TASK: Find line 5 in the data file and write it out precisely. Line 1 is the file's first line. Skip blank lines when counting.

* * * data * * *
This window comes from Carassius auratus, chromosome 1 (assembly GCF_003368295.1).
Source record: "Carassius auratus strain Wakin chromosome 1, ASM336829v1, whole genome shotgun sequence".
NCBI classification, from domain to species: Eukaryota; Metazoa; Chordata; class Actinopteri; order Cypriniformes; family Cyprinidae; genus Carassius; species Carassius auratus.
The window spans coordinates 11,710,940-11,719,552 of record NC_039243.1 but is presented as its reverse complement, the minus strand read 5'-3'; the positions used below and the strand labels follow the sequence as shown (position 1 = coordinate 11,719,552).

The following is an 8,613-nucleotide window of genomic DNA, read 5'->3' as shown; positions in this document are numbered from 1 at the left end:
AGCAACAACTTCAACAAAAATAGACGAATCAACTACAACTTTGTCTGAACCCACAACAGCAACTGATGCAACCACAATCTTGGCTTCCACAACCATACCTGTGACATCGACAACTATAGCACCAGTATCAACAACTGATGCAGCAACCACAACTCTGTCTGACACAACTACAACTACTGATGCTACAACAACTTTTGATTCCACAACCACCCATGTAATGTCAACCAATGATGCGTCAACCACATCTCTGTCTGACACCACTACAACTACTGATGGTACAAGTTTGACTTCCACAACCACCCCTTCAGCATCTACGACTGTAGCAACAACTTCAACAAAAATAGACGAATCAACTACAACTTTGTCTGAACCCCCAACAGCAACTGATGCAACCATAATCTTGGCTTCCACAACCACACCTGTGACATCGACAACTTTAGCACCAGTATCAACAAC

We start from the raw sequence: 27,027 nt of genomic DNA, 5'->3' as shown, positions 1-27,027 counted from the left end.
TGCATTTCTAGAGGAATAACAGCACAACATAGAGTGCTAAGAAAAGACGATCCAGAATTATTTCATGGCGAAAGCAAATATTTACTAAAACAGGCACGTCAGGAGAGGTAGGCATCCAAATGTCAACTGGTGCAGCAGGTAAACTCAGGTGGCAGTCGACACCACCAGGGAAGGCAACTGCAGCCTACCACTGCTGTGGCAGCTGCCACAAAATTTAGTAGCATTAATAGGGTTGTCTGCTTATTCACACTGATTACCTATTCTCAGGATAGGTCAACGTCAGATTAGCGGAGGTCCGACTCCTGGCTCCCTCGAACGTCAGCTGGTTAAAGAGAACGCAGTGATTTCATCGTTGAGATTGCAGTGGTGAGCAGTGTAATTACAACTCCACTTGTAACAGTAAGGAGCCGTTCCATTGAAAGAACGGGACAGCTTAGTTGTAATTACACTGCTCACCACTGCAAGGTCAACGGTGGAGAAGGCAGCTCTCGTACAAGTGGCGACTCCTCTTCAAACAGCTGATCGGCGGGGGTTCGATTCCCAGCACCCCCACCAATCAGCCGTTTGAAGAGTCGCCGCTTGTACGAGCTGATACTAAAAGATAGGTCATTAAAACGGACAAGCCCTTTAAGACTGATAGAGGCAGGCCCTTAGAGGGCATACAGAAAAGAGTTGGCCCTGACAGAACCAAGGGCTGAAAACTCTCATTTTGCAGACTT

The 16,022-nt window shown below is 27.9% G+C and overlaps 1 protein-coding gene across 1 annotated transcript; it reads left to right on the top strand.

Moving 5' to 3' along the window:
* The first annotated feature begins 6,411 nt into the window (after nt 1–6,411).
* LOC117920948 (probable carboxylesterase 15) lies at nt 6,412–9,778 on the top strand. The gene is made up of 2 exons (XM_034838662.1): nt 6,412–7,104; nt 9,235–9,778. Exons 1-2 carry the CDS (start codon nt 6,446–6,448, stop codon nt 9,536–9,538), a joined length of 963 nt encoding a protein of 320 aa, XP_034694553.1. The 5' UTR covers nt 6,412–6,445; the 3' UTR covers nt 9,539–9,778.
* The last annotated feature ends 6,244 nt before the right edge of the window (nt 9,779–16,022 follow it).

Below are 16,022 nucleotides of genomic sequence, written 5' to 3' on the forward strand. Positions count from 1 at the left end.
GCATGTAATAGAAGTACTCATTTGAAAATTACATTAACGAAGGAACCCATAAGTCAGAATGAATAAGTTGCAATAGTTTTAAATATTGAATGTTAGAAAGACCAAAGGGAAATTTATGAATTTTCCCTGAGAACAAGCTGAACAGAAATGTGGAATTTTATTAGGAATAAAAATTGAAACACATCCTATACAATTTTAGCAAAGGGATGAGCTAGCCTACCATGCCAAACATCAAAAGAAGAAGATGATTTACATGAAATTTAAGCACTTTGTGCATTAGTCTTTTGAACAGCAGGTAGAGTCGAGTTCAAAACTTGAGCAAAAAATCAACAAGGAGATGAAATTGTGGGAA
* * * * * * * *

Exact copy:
The following is an 8,613-nucleotide window of genomic DNA, read 5'->3' as shown; positions in this document are numbered from 1 at the left end: